Jump to content

ChristianPerrotta
 Share

Recommended Posts

So, I'm reposting old stuff because they're somehow gone. This is one of them. Enjoy^^

MP3
0:00
0:00
PDF
Link to comment
Share on other sites

No need to advertise on the chatbox I'd say, haha.
Regardless, I appreciate the consistency in this piece, at least in terms of keeping the fugue going. I've seen too many weak fugues that don't know how to develop themselves. This however, unfortunately led to some tones I don't think you intended, for example, m. 19 with the B-sharp and B-natural conflicting in the top two parts and 48 with the E and D-sharp. There are more instances of this. 
There are places where I feel the instruments didn't compliment each other necessarily... they were all kind of doing their own thing. Not a problem per se considering the setting and everything, but I felt more lost than engaged at those times. It's mostly when the theme passes off a little too quickly sometimes.
I don't know if you ever wanted this to be played, but bowings are going to be a necessity for something like this. It's not just an attention to detail thing... since you don't have a lot of slurs, it becomes a relatively big help in terms of rehearsal and learning the correct style. Also, the double stops at the end are a little tricky... can be done with practice but a lot more difficult than anything else in there.
It's not often where I immediately hear the intention of the composer in the piece's commencement; nicely done.

Link to comment
Share on other sites

It's a very hard to thing to write a good fugue, and I would consider this a good fugue.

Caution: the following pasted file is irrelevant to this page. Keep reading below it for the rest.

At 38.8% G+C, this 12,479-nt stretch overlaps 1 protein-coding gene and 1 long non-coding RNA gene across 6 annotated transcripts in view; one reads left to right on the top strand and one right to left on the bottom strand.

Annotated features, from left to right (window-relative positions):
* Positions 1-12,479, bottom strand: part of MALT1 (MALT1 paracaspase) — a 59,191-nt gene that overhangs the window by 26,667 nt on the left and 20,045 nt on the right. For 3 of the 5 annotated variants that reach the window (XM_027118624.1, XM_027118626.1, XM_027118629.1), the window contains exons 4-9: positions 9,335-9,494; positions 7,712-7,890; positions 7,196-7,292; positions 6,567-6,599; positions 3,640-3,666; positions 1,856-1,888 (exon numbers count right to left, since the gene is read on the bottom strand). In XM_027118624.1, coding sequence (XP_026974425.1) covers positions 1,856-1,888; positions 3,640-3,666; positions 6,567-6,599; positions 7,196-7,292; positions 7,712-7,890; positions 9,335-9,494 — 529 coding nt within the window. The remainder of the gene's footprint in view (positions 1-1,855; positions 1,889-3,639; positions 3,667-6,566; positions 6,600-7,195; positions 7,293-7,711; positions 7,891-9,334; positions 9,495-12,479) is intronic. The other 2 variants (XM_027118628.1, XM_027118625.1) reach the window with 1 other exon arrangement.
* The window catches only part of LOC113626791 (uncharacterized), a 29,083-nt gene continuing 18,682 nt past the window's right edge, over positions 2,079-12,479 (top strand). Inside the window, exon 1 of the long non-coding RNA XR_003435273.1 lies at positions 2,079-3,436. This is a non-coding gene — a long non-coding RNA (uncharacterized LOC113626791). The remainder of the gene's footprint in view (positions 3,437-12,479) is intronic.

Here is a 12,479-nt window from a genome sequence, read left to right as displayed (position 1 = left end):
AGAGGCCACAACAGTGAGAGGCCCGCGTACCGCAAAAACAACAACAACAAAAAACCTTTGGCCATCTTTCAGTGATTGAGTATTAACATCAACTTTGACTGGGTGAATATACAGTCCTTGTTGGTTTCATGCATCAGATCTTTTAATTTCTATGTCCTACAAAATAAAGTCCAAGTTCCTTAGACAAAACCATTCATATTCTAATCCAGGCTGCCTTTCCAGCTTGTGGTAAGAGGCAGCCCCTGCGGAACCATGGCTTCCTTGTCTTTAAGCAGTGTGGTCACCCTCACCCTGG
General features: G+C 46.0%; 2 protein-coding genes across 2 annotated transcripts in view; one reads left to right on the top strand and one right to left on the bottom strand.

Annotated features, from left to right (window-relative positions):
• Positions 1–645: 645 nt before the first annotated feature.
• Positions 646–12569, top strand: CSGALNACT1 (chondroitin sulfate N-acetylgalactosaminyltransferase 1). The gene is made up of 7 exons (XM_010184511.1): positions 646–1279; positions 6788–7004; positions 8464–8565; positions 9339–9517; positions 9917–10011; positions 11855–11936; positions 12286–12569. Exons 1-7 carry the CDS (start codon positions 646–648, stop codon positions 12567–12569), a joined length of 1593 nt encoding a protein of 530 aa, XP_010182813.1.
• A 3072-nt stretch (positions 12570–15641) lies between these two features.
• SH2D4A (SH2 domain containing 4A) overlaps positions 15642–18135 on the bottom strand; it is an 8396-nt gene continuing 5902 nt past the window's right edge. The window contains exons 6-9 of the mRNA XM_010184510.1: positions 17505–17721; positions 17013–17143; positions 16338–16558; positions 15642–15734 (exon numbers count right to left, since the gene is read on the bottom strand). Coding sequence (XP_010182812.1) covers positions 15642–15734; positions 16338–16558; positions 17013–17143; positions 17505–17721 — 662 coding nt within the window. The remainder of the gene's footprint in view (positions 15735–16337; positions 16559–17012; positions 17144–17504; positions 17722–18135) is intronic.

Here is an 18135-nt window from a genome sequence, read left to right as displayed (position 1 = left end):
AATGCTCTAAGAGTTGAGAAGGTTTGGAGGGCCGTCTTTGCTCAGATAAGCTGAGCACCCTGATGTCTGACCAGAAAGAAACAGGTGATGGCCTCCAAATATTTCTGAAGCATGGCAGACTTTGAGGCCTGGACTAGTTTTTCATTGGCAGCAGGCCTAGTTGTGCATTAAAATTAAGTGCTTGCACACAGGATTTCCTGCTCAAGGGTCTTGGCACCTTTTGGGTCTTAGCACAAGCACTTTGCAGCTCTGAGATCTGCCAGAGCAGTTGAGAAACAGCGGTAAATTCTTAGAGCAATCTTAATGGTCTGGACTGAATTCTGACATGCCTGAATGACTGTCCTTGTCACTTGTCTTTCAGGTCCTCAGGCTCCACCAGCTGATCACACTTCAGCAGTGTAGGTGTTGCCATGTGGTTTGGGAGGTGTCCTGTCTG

This definitely felt hectic to me, but maybe not necessarily chaotic. I have to agree that there are points where I felt a little lost, but I'm not sure if that's a problem with my attention span or the piece itself.

This is most likely pure ignorance on my part, but I'm very confused by the gliss markings in m. 62 & 63. What exactly do those indicate?

Link to comment
Share on other sites

2 minutes ago, fishyfry said:

This is most likely pure ignorance on my part, but I'm very confused by the gliss markings in m. 62 & 63. What exactly do those indicate?

I could be wrong, but I believe that's just a way of showing how the melody and/or certain parts are transferring or progressing.

Link to comment
Share on other sites

4 minutes ago, fishyfry said:

This is most likely pure ignorance on my part, but I'm very confused by the gliss markings in m. 62 & 63. What exactly do those indicate?

They are not glissando marks. They're just lines that indicate the movement of the fourth voice, which iss passing by the violins, making some other voices to change instrument as well. Just like Monarcheon said above.

Link to comment
Share on other sites

31 minutes ago, ChristianPerrotta said:

They are not glissando marks. They're just lines that indicate the movement of the fourth voice, which iss passing by the violins, making some other voices to change instrument as well. Just like Monarcheon said above.

 

I've seen it a lot in piano music where there are many contrapuntal voices competing for attention on the grand staff. I liked this a lot too. You flirted with minor key excursions some, which added some needed variety. I think some of them could have bee extended longer, maybe as a middle section contrast.

The closest I ever get to a fugue is fugue-ish. So, well done.

Link to comment
Share on other sites

Join the conversation

You can post now and register later. If you have an account, sign in now to post with your account.

Guest
Reply to this topic...

×   Pasted as rich text.   Paste as plain text instead

  Only 75 emoji are allowed.

×   Your link has been automatically embedded.   Display as a link instead

×   Your previous content has been restored.   Clear editor

×   You cannot paste images directly. Upload or insert images from URL.

 Share

×
×
  • Create New...